We are not ignorant of his designs. 2 Corinthians 2:11
The Bible reveals to us the devil’s playbook. How does he aim to defeat us? To begin with, in these four ways:
One, a judgmental attitude. In this passage in 2 Corinthians, the devil designs to make a church into a harsh environment, where people are “overwhelmed by excessive sorrow” (verse 7). Such a church stops feeling like Jesus. It starts feeling like a scene out of Kafka. How to defeat this satanic design? Repent of self-righteous judgments, and eagerly communicate Jesus’ forgiveness, inclusion, honor.
Two, normal human instincts. In Matthew 16:21-23, Jesus rebukes Peter, through whom Satan is speaking. How did Peter open up to, of all things, satanic influence? Not by consciously opening up to satanic influence. All he did was think in normal human ways (“setting your mind on the things of man”). All he did was set his heart on survival, making the way of the cross unthinkable. Another of the devil’s designs. How to defeat him? Die to selfish survival.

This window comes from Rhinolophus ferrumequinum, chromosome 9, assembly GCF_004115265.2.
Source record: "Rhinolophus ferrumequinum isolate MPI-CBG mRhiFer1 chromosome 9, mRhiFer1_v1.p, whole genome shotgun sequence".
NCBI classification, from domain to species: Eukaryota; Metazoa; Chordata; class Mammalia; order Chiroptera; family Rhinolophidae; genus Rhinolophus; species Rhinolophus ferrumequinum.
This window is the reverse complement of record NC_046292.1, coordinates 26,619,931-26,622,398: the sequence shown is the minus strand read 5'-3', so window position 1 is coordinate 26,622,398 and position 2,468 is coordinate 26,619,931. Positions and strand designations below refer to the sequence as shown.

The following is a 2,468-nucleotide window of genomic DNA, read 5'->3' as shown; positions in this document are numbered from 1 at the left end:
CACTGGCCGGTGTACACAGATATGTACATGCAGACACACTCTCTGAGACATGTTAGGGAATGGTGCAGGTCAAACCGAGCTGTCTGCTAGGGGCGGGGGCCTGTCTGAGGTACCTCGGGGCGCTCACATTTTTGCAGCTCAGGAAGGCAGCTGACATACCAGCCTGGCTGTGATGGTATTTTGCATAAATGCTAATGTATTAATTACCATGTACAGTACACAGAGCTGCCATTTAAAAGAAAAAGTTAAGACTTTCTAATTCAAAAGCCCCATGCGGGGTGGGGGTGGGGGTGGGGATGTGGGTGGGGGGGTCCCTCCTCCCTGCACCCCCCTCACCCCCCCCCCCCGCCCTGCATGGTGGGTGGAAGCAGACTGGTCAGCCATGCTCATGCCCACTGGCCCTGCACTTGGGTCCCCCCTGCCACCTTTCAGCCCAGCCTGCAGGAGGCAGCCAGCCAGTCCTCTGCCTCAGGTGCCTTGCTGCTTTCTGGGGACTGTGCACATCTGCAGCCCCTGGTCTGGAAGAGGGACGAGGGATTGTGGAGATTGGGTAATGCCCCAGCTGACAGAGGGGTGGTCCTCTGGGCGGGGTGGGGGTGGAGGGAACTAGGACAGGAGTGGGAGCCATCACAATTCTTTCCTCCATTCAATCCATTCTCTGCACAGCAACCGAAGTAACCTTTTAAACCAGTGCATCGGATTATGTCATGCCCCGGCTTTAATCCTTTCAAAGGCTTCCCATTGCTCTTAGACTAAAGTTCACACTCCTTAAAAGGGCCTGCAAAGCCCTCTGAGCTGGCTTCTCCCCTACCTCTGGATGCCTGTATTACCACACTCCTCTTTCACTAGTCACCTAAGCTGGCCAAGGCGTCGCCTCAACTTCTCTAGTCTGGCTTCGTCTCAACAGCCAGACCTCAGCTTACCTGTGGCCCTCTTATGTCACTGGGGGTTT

Three, a spirit of accusation. In Revelation 12:10 the devil is exposed as “the accuser.” Another of his designs is to pierce our hearts with accusing thoughts about our sins – or even sins we haven’t necessarily committed, but we fear we have, or others say we have. He spreads a mist of vague anxiety within ourselves and dark suspicion of others. How to defeat this defeat? Run to the cross for all our sins, and refuse to counter-accuse against our accusers. A calm explanation might help at the interpersonal level. But if the negative emotions are really intense, the only thing to do is not make the feeding-frenzy worse. Wait on God to vindicate you.
Four, lying in order to win. In John 8:44 Jesus calls Satan “the father of lies.” It is his nature to lie, to deceive, to distort and twist and confuse. He spreads his trademark behavior to others, especially in scenes of ungodly conflict. He uses half-truths, self-serving accounts, spin. How to defeat him? Admit the plain truth, all of it, however embarrassing it might be. We won’t die. We will find it to be freeing. Our safety and joy are always found in honesty before God and one another.
We have an enemy, and we know his strategies. As C. S. Lewis taught us in The Screwtape Letters, we should neither ignore him nor obsess about him. But fixing our eyes on Jesus, we can crush Satan under our feet (Romans 16:20) by humbly staying in, or humbly returning to, the ways of the gospel.